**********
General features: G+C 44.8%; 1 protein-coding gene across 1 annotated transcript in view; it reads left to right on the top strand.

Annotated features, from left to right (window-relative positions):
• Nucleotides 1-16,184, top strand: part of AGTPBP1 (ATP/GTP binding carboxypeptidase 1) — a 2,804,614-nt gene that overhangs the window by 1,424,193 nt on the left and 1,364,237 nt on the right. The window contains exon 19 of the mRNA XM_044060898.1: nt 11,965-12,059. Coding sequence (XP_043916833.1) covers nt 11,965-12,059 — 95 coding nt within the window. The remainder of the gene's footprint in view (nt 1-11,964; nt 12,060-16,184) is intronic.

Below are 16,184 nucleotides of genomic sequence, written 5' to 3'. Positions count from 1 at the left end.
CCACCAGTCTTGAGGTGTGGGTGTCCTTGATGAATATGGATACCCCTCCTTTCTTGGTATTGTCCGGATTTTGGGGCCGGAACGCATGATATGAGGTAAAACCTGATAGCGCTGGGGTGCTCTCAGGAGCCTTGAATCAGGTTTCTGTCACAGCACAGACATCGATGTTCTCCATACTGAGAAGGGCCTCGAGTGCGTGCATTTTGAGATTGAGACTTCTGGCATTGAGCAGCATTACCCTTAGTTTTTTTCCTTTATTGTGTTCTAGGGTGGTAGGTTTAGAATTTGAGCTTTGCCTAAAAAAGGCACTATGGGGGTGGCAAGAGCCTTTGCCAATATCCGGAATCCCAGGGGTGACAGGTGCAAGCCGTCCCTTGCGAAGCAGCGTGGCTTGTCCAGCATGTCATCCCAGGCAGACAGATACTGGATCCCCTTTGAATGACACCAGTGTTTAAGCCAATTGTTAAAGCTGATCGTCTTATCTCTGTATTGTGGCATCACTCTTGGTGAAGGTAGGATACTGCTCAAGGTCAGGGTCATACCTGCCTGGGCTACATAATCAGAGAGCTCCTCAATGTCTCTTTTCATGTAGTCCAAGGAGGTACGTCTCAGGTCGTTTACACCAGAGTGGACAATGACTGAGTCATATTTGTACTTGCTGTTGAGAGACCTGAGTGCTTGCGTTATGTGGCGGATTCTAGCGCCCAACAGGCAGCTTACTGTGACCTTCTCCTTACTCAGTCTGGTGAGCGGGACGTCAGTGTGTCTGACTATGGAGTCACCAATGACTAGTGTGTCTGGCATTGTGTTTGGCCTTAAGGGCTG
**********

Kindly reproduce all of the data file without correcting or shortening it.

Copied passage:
General features: G+C 44.8%; 1 protein-coding gene across 1 annotated transcript in view; it reads left to right on the top strand.

Annotated features, from left to right (window-relative positions):
• Nucleotides 1-16,184, top strand: part of AGTPBP1 (ATP/GTP binding carboxypeptidase 1) — a 2,804,614-nt gene that overhangs the window by 1,424,193 nt on the left and 1,364,237 nt on the right. The window contains exon 19 of the mRNA XM_044060898.1: nt 11,965-12,059. Coding sequence (XP_043916833.1) covers nt 11,965-12,059 — 95 coding nt within the window. The remainder of the gene's footprint in view (nt 1-11,964; nt 12,060-16,184) is intronic.

Below are 16,184 nucleotides of genomic sequence, written 5' to 3'. Positions count from 1 at the left end.
CCACCAGTCTTGAGGTGTGGGTGTCCTTGATGAATATGGATACCCCTCCTTTCTTGGTATTGTCCGGATTTTGGGGCCGGAACGCATGATATGAGGTAAAACCTGATAGCGCTGGGGTGCTCTCAGGAGCCTTGAATCAGGTTTCTGTCACAGCACAGACATCGATGTTCTCCATACTGAGAAGGGCCTCGAGTGCGTGCATTTTGAGATTGAGACTTCTGGCATTGAGCAGCATTACCCTTAGTTTTTTTCCTTTATTGTGTTCTAGGGTGGTAGGTTTAGAATTTGAGCTTTGCCTAAAAAAGGCACTATGGGGGTGGCAAGAGCCTTTGCCAATATCCGGAATCCCAGGGGTGACAGGTGCAAGCCGTCCCTTGCGAAGCAGCGTGGCTTGTCCAGCATGTCATCCCAGGCAGACAGATACTGGATCCCCTTTGAATGACACCAGTGTTTAAGCCAATTGTTAAAGCTGATCGTCTTATCTCTGTATTGTGGCATCACTCTTGGTGAAGGTAGGATACTGCTCAAGGTCAGGGTCATACCTGCCTGGGCTACATAATCAGAGAGCTCCTCAATGTCTCTTTTCATGTAGTCCAAGGAGGTACGTCTCAGGTCGTTTACACCAGAGTGGACAATGACTGAGTCATATTTGTACTTGCTGTTGAGAGACCTGAGTGCTTGCGTTATGTGGCGGATTCTAGCGCCCAACAGGCAGCTTACTGTGACCTTCTCCTTACTCAGTCTGGTGAGCGGGACGTCAGTGTGTCTGACTATGGAGTCACCAATGACTAGTGTGTCTGGCATTGTGTTTGGCCTTAAGGGCTG